Northwest Arkansas Times from Fayetteville, Arkansas on September 22, 1974 · Page 4
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Northwest Arkansas Times from Fayetteville, Arkansas · Page 4

Fayetteville, Arkansas
Issue Date:
Sunday, September 22, 1974
Page 4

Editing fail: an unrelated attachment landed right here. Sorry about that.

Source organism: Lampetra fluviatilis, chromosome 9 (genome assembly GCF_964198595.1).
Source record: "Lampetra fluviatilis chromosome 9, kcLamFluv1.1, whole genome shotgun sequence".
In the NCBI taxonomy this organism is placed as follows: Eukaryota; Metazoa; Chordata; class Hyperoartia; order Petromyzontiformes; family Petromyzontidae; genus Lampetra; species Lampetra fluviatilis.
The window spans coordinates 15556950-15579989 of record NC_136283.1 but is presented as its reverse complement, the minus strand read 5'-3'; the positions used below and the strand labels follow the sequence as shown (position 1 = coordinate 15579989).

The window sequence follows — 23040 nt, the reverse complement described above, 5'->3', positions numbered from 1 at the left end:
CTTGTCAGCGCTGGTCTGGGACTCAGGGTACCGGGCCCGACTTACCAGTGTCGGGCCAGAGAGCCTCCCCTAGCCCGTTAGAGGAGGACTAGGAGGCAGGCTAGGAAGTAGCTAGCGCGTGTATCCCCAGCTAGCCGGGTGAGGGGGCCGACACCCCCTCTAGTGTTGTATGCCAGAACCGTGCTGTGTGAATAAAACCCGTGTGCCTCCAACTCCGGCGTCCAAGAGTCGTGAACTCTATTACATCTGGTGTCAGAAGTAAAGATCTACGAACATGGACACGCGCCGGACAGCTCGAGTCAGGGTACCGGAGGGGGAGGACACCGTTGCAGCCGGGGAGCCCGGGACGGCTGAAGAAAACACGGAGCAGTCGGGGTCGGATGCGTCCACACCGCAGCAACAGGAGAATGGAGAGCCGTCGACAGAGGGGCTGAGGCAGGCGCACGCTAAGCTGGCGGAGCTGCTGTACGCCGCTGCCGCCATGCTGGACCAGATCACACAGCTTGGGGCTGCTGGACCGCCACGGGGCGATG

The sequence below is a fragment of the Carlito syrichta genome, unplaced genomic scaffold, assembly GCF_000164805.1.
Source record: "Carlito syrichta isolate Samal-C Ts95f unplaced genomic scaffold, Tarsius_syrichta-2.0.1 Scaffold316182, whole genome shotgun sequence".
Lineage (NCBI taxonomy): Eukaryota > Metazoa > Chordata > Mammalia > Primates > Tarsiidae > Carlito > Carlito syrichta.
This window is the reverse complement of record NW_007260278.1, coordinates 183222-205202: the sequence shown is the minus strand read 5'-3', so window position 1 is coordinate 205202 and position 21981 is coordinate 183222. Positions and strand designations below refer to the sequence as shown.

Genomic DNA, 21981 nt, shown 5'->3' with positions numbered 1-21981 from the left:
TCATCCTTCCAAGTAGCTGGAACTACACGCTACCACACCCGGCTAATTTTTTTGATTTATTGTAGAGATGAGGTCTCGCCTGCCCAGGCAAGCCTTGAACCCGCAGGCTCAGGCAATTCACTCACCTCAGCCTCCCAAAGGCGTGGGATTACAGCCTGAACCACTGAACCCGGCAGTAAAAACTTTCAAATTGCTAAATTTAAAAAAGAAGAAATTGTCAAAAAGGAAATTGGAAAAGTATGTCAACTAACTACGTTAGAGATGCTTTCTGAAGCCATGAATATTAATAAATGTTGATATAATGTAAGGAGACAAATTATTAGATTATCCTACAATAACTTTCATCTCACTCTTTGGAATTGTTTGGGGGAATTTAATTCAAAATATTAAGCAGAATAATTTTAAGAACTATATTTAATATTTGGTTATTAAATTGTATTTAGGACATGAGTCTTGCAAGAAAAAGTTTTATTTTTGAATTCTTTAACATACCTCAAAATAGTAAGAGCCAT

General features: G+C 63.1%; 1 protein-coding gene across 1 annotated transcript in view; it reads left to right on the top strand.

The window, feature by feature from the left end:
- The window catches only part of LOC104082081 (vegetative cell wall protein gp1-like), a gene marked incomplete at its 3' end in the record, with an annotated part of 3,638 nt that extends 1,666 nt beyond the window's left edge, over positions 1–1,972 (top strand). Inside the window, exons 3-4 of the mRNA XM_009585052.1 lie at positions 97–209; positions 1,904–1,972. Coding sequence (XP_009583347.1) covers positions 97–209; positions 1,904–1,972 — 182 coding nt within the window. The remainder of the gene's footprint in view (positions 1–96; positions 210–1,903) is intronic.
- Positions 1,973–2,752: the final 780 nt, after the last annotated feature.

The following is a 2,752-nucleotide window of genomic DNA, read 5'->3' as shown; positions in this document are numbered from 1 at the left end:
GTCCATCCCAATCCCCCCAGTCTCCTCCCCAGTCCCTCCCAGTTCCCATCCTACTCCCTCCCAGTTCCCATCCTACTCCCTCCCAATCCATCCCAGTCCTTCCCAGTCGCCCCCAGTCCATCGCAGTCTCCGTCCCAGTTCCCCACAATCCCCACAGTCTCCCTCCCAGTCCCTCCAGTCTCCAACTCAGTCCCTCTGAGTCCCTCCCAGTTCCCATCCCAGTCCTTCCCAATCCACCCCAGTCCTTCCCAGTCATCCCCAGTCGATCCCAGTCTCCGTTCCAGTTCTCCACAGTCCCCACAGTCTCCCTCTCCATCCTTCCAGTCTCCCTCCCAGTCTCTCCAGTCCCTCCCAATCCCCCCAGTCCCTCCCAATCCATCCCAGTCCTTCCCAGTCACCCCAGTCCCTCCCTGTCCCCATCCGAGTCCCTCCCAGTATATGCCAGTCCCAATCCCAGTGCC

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Editorial-Opinion Page The Public Merest Is The First Concern Of This Newspaper 4A · SUNDAY, SEPTEMBER 22, 1974. Nixon 'Analyst' Harassed By Military A Poor Consumer Voting Mark If Hep. John Paul Hammerschmidt has a strong point -- and there are a great many voters of his Third Congressional District in Northwest Arkansas who believe he does -- it is in projecting himself through the agency of his office as a friend of the average, non-special interest, common member of his constituency. No congressman is more thorough and methodical in announcing various federal grants and programs, many of which he has had no hand in, than John Paul Hammerschmidt. No Arkansas solon makes more lo-do of his in-District visitations. No member of the Arkansas delegation has a staff as totally attuned to deal with backhome (rather than national) matters of concern. Few members of Congress are as sensitive to voter bias and prejudice. Hammerschmidt supporters, in many instances, can point to some specific act of aid they have received from his office. Yet fewer than one in a crowd can cite the congressman's achievements in national or international legislative initiative, and fewer still can call to mind the representative's instances of support for unpopular, bipartisan measures as an act of conscience rather than political expediency. We recognize, of course, that it is in the nature of congressional politics to place the pork barrel on a higher level of priority than national service or abstract ideal. It strikes us as instructive,. nevertheless, in the case of those who accept Mr. Hammerschmidt's projection of himself as the common man's champion in Congress to discover that the Third District representative has not cast a single vote in favor of the consumer in the current session of Congress. This summary was announced a couple of days ago by three Art Buchwald prominent consumer agencies, operating in Arkansas: Arkansas Consumer Research; Public Interest Citizen Action, and the Consumer Federation of America. The groups find that on 13 key measures, such as the proposed Consumer Protection Agency, real estate settlement costs, and the rollback of oil prices and fuel rationing, that Rep. Hammerschmidt voted "no" to the public interest in every instance. Fred Cowan, director of ACR, calls the Hammerschmidt record shameful. "Mr. Hara- merschmidt's incredibly consistent anti-consumer voting record is disgraceful," Cowan observes. "We hope his constituents will take notice of his blatantly pro-oil company and pro-big business voting record." Cowan also notes in an interview with the Associated Press that Hammerschmidt poses as a champion of the little man, but, he says, the voting record doesn't bear that pose out. The record, he contends, shows a contempt for the consumer cause. Carol Foreman, executive director of the Consumer Federation of America puts it even more succinctly. The congressman's allegiance, the CFA director declares, is to a small number of big business interests. There is no denying the fact that Congressman Hammerschmidt has been an attentive representative for this area. The question looms for this election, though, as to how effective a representative ought to be in standing for the sort of principles that lead to more open government, better consumer protection, a better balance between the powers of Congress and the executive, and a closer eye on the economic stability of the country. The present congressman has not done a bit well in any of these crucial 'To Tell The Truth' WASHINGTON--There is some question as to whether State Department and CIA officials told the truth when they testified in f r o n t ' o f - c o n - gressional committees concerning U.S. involvement in the overthrow of the Allende...., regime in Chile. There is even ·"·'=' some talk of perjury charges being brought against high U.S government officials. This could play havoc with congressional hearings, particularly where our foreign policy is concerned. If they can't lie, many State Depart- ...ment and CIA tapes say they if may refuse to appear on Capitol Hill. This Is what could happen. Billy Grahams Answer I know God gave us our minds so that we could plan for the future. But don't you consider hoarding food, as so many are doing, is against Christian principles? M.C. I think that depends on ihe purpose of the hoarding, and how it is done. For example, in Genesis 41, Joseph suggested to Pharaoh that all of the excess crops for seven years be stored up for the seven drought years to follow. Notice the word "excess." Then too, the last verse of the chapter indicates that when the drought came, Joseph opened up the storehouses to help those starring in adjacent countries. His foresight and prudence became the salvation of many others caught in thie later emergency of crop failures. If sloekinig up extra food now results in less being available to meet the daily needs of fellow consumers, then it is wrong. Also, if stocking up is done selfishly and with utter disregard for the less fortunate, this is wrong too. The Christian must remember that God has promised to care for us (Matthew 6) and furthermore' that in our actions, we should always avoid every "appearance of evil." (1 Thessalonians 5:22) In one of your past articles, I seem to have read something about the age of accountability. Please send me something on this, since I have two teenage children and their spiritual welfare concerns me. J.G.P. The general teaching of the Bible on the subject of account- abilitiy is summarized in Romans .14:12: "So then "each one of us shall give account of himself to God." However, it is impossible to determine at exactly what age a child becomes accountable. This comes as a gradual development -- accompanying the physical growth of an individual from birth to maturity. For that reason we believe the child should be taught the love of God and the grace of Christ from infancy. The ancient Hebrews wisely began the religious training of the boy in his fourth year, as soon as he could speak distinctly. Our Lord, you remember, was taken to the Jerusalem Temple'at the completion oif His twelfth year (Luke 2:32). This signified a certain arrival at a new level of responsibility. I think you better begin right away to help your children become Christians and grow in their spiritual life. Above all, set an example yourself. The way you handle your own "accountability" will greatly influence them. They'll Do It Every Time 60EST RAHTO TES7 OFF OH HIPPIES IN 66NBRAU' IF A SON OF MINE WAS OM£Or"rH6M LONGHAIRED FR6AKS I'P THROW WMOOTA THE AS I WAS SAYING- A t-OT TO b SAIC? FOR TH'YOUNS PEOPLE OFTDPAY "Secretary Sangfroid, do you swear to tell the truth, the whole truth and nothing but the truth so help you God?" "1 didn't understand the question." "We are going to ask certain questions regarding our foreign · '-'policy and we want to know if you intend to respond with honest answers." "Hmmmnn, can I consult with counsel?" "Yes, you can." "What was the question again, senator?" "DO YOU SWEAR to tell Ihe truth, the whole truth and nothing but the truth so help you God?" "Is that a multiple - choice question?" "Just answer yes or no, Mr, Secretary." "Counsel advises me that since national security is involved I can't tell you whether I will tell the trulh, Ihe whole truth and nothing but the truth without consulting with Dr. Kissinger." "There will be a 5-minute recess while you call Dr. Kissinger." Five minutes later. ' ' A l l right, Secretary Sangfroid, J will pose the question again. Do you swear to tell the truth, the whole trulh and nothing but the trulh so help you God?" "Dr. Kissinger says I can't swear to lhat unless you go into executive session." "We are in executive session, Mr. Secretary." "Then could you clarify something for me? If you ask me a question, do you expect me to give a truthful answer to it, even if it compromises the Administration and the Stale Department and the CIA and gets somebody into trouble for making a stupid mistake?" "That is correct." "Dr. Kissinger was afraid of that. I'll have to consult with him again." Five minutes later. "MR. SECRETARY, we really do have to get on with these hearings, and in order to do so we have to swear you in as a witness under oath," "Why can't I lie?" "Because it is essential that Congress be kept informed as to what this country is doing abroad." "In Russia I could lie." "We're not in Russia, Mr. Secretary. The Constitution specifically gives the Senate the right lo advise and consent on foreign policy. "In order to do that we must have information from your department. You can see that, can't you?" "But if you know what we're doing and you don't agree with it, you'll have to do something about it. How can we have a strong foreign policy if you keep asking the State Department to tell you the truth?" "Mr. Secretary, I must warn you lhat if you refuse to tell us the truth we shall have to hold you in contempt of Congress." "But if I took the oalh seriously. Dr. Kissinger could get very angry with me. The way I see II, if I'm convicted for lying, I can always get a pardon from the President. But who gives a pardon lo anyone w h o lold the trulh to Congress?" (C).1974, Los AJigeles Times By JACK ANDERSON WASHINGTON -- The young Air Force psychiatrist who wrote the eerily prophetic "President Nixon's Psychiatric Profile" has complained that be is being so harrassed by his Air Force bosses he wants to resign. Mai. Eli Che-son, chief of Ihe Nellis' Air Force Base. Nev., mental health clinic, has confided to congressmen lhat he has been threatened with court martial, thai his patriotism has been questioned and that his integrity has been assualled -all because of the book. So serious is the alleged mistreatment, we have learned, that 13 plucky doctors at the Nellis base hospital have written C o n g r e s s a n d t h e Air Force asking for a 'full investigation" of Chesen's charges. Chesen wrote his book while lie was on inactive reserve. It was based on Nixon's speeches, biographies, televised appearances and writings. From this gigantic heap of material, Chesen shrewdly drew the conclusion that Nixon never would buckle from Ihe mosl critical policy crises, but might disintegrate from personal problems. The Air Force major finished his book almost a year ago when the world still believed in the exuberent Nixon of the 1072 election period. But Chesen accurately predicted that Nixon might become the present-day recluse -of San "Clemente, a lonely, tortured, insecure man. "It is in the personal .context that I am most concerned about Nixon's stability under stress," wrote Chesen with discomfort- The Washington Merry-Go-Round ing foresight. "The threat of world war poses less of a vexation for Nixon than Ihe outcome of Watergate..." Indeed, Nixon's physician Dr. Waller Tkach miglil well have been quoting from Chesen's uncanny forecast when he said a few days ago that Nixon was "ravaged" and broken in spirit. But Chesen's Air Force bosses apparently are not interested in the accuracy of the young psychiatrist's star-gazing about Nixon. Even before Chesen came on active Air Force duty last February, he ran into trouble, he confided in a letter to several congressmen, including Rep. Wiley Mayne, R-lowa. Chesen said bis future commander allegedly told aides, "If Doclor Chesen gets even n step out of line, he will be court-mar- Haled." Within days afler he got to Nellis, he said, an Air Force general at a small dinner party questioned him about whether bis father was born in Russia. "His questions lo me indicaled a surprising personal knowledge of my background, including minor delails aboul my wife's m e d i c a l problems," said Chesen. At the base, he said, a special file was kept on him and was "shown to some of my colleagues in a way to discredit m y reputation...My ' commanding officer h a s personally...informed the defense counsel on (a) case that my opinion was not reliable in view of my past performance as an author of a book of which ho disapproves." Chesen, who had settled wilh his family in Nellis, also Inlcr- miltcnlly faced threals of reassignment. As a resull of all Ihis. he said, he wanted n release from nclive duly, even though his lime is not up until I97G. FOOTNOTE: Chesen refused comment, saying "I could get court-martialed." An Air Force spokesman said a preliminary inquiry has produced no evidence of harrassmenl, but Ihe Air Force, he lold us, has begun a thorough invesligalion. POWER PLAY: The aerospace industry, patent lobby, Commerce Department and four powerful congressmen have joined to turn Project, Independence into a billion- dollar milk cow for big business. The 20 billion Project Independence bill is designed to free the United States of foreign energy dependency by 1085. Sens. Phil Hart, D-Mich., Russell Long, D-La., and Gaylord Nelson, D-Wis., wrote in an amendment to make sure the valuable patents and other data developed wilh taxpayers' money remain in the hands of the taxpayers. The House I n t e r i o r Committee weakened the amendment slightly, but s t i l l kept in some taxpayer protection, aiid this measure was even backed by such giants as General Electric and Texas Gas Transmission. Ralph Nader and Hope We Get To School Today--We're Studyin' The Colonists' Fight Against Tyranny" ; OSTON PUBLIC State Of Affairs Nixon Still Calling The Shots By CLAYTON FRITCHEY WASHINGTON - Never before in U.S. history has a former President ever overshadowed and taken the play away from a new President as Richard Nixon has with Gerald Ford. From week to week and day to day, the focus of the front pages and television screens has 'been on Nixon, while Mr. Ford, as at his press conference this week, is reduced to spending most of his time defensively answering questions about his predecessor and his relations with him. If this keeps on, there will have to be a book on "The Selling of the F,x-President," for the former C h i e f Executive even in exile, has demonstrated once a g a i n his mastery of the media, his behind-the-scenes genius for getting attention and his gift for keeping everybody guessing. As always, however, the former President tends to overdo it, for who, in the face of all the clever and complicated deals Nixon has recently brought off, is likely to be impressed by the campaign to picture him as a pitiful, helpless figure who is so far gone mentally and physically that he no longer can function normally? Or, perhaps, is not well enough or competent enough to testify at the imminent coverup trial of his old associate? No man could accomplish all Nixon has in the 'ast few weeks without easeless effort. The success of his post-resignation sherries is ample proof that he is in command of himself and very resourceful in making the most of a uniquely difficult personal situation. IT MAY SUIT Nixon's immediate purposes, be they the whipping up of public sympathy for his -pardon or paving the way for ducking the coverup trials, to inspire leaks, rumors and various stories raising doubts about his health and his state of mind, but they don't square with what has really been going on at San Clcmente. Nixon's agents would have us believe that he docs nothing but walk in lonely solitude on the deserted beaches of Casa Pacifica or isolate himself in the den of his $10 million mansion where, in a melancholy Shakespearean mood, he w i l l alone beweeps his outcast state. For the record, however, I have seen a list of the known calls he has recently made to old political supporters in Washington and elsewhere, plus the cronies, lawyers, doctors, business agent and family members he has seen, plus the aides he regularly works with, plus the conferences with representatives from the While House .and other branches of the government. When it is all added uy, one wonders 'now he finds lime to sleep, let alone brood. It has not been time wasted, for since his resignation of Aug. 8 he has managed to find ways of hornswoggling the new President, thwarting the special prosecutor, finessing the attorney general, thumbing his nose at Congress and bewitching the General Services Administration into giving him an undeserved $850,000. In addition, he has set up a $2 million deal for his memoirs, based on the tapes and papers he is about to remove from the White House. Those who believe an "incompetent" man could mastermind all Ihese intricate and successful moves need to have Iheir own heads examined. Finding himself in "disgrace with fortune and men's eyes," it.would be surprising 5f Nixon were not in low spirits. Also, the phlebitis In his leg, which recurred after the Justice Department also approved II. Now, however, Ucps. Mike McCormack. D-Wash., Don Kuciua, D-Fla., diet llolifield, D Calif., and Criug llosmer, R- Calif., have tried to stack Hie bill to make it easier f o r , government friends of Big Oil * to turn the people's patent pro- * fits over lo industry. Quietly assisting in the at-.~ tempted brigandage have been Assistant Commerce Secretary.- Betsy Ancker-Johnson, a former, aerospace official, and federal energy czar John Sawhill. Patent lawyers mid the aerospace industry also are part of the wrecking crew Mil. CLKAN: Rep. Bert Podell, D-N.Y., has a particularly bilter (lisle in his inoulh as lie stiinds trial in New York on federal charges of conspiracy, bribery and perjury. H i s . primary opponent, who beat liirn with a "Mr. Clean" campaign is himself under investigation by the Kings County prosecutor. The "Mr. Clean" in question, is Steven Solaris, accused by a former employe of dipping .into employe's paychecks while lie was a New Y o r k state, assemblyman. Solan-, told us he has heard of the charges, but' categorically denied them, · saying they are part of the dis--', grunllcd employe's "vendetta",- againsl him. , --United Featuve Syndicate. · he received his pardon, must give him considerable discom- forl. YET T H E S E complaints would hardly justify the uncertified hints lhat the resigned President is so close to a nervous breakdown lhat "anything" could happen. Dr. Walter Tkach, an Air Force general who was Nixon's personal While House doclor, flew out to San Clemcnte to sec his former patient. He then quite' properly issued a brief medical bulletin which said he had found Nixon suffering from physical fatigue and physical strain, "but he is mentally alert and has been working in his office or at home each day." Since then, however, Dr. Tkach has followed up wilh a series of interviews and television appearances in which he says Nixon "is .a ravaged man who has lost the will to fight." He reports that Ihe former President told him, "If I go to the hospital, I'll never come out alive," whatever lhat means. He also says, "It's going to take a miracle for him to recover. . .1 don't know whether I can pull him through." Dr. Tkach adds that he hasn't discussed the f o r m e r President's condition with Mrs. Nixon "for fear of frightening her," but the good doclor d i d n ' t hesitate to broadcast his alarms on nalipnal television. The Nixon family has carried on a campaign of its own to arouse concern over the ex-President's health, hut that is understandable. It is troubling, though, lo see a physician reveal inlimate details ahotit his patient, and even quote his patient's most private thoughts. It is inconceivable that a reputable physician like Dr. Tkach would do so if he felt his patient would object. (C) 1971, Los Angeles Times Black Political Power WASHINGTON (ERR) - The Congressional Black Caucus . and the Joint Center for Political Studies will co-sponsor a workshop on black legislative priorities for 1975 on Sept. 27 in Washington, D.C. THE BLACK VOTE in America has often been described as a bloc vote, and with good reason. From the end of the Civil War to tlie mid- 1030s. black voters cast their ballots -mostly for Republicans -- the standard-hearers of the "party of Emancipation." .The New Deal programs of Franklin D. Roosevelt brought about a mass movement of black voters into the Democratic camp. And there, for the most part, they have remained. Now President Ford appears intent on winning back at least part of the OOP's black support. In a well publicized gesture, he met at the White House Aug. 21 with the Congressional Black Caucus, whose 16 members arc all Democrats. Although 15 caucus members Ixad voted against Ford's confirmation as Vice President, most professed to have been pleased with the meeting. More recently, t h e President conferred with 30 black Republicans and assured them t h a t they "have a friend in t h e White House." Mrs. Ford kept the ball rolling by addressing a luncheon meeting of the National Council of Negro Women. She pledged her support for "you w o m e n who will lead the nation down the path of equality -- not only racial and sexual, but for all equality." SUCH EFFORTS to gain favor ing black voters raised ccly a 'murmur of protest. From the end of Reconstruction until the advent of the New Deal, however, any such move would have created an uproar. Theodore Roosevelt,' criticized for inviting Booker T. Washington to the White House, said in a letter to novelist Owen Wisler in 1906: "Now as to the Negroes! I entirely agree with you that as a race and in th» mass they are altogether inferior to the whites." Thus, Franklin Roosevelt's decision to appeal openly for black votes was an act whose audacity cannot be adequately appreciated today. Historian. Arthur M. Schlesinger Jr. wrote: "Nothing in the politics . of the New Deal was more; daring than the project of combining in the same party ths descendants of the slave-holders and the descendants of the slaves." S I M P L E COMPASSION played a part in Roosevelt's decision, but so, undoubtedly, did "traditional political considerations. Before World War T it was possible to ignore the Negro vote, for the overwhelm- ; ing majority of blacks lived in ; the South and few of them were permitted to vote. During t h e ' war and throughout the 1920s, around two million southern blacks moved north in search of job opportunities. By 1930 the " black vole was of pivotal im- · portance in several large north- .-· ern cities. Roosevelt set out to ". capture this vote and the Republican Party failed even to: make a fight of it. ' Today, of course, the black . vote is more important t h a n ever, -in the South as well as -. the North. The best yardstick ·'. is the number of black elected public officials, of whom there · were 2,901 as of April 1974.:: Three years earlier, there wore ' 1.8GO. Many of these officials represent predominantly black constituencies, but some, like Los Angeles Mayor Tom Bratl-', ley, come from white-majority. areas. It will take more than one election to determine whether Ford's drive to attract black . voters to the Republican banner . is a success or a failure. He can lake heart from the words : of Floyd McKissick, f a r m e r . director of ihe Congress o f Racial Equality, who told an audience of blacks t w o years · ago that the Republican Parly was their "best vehicle of self- determination."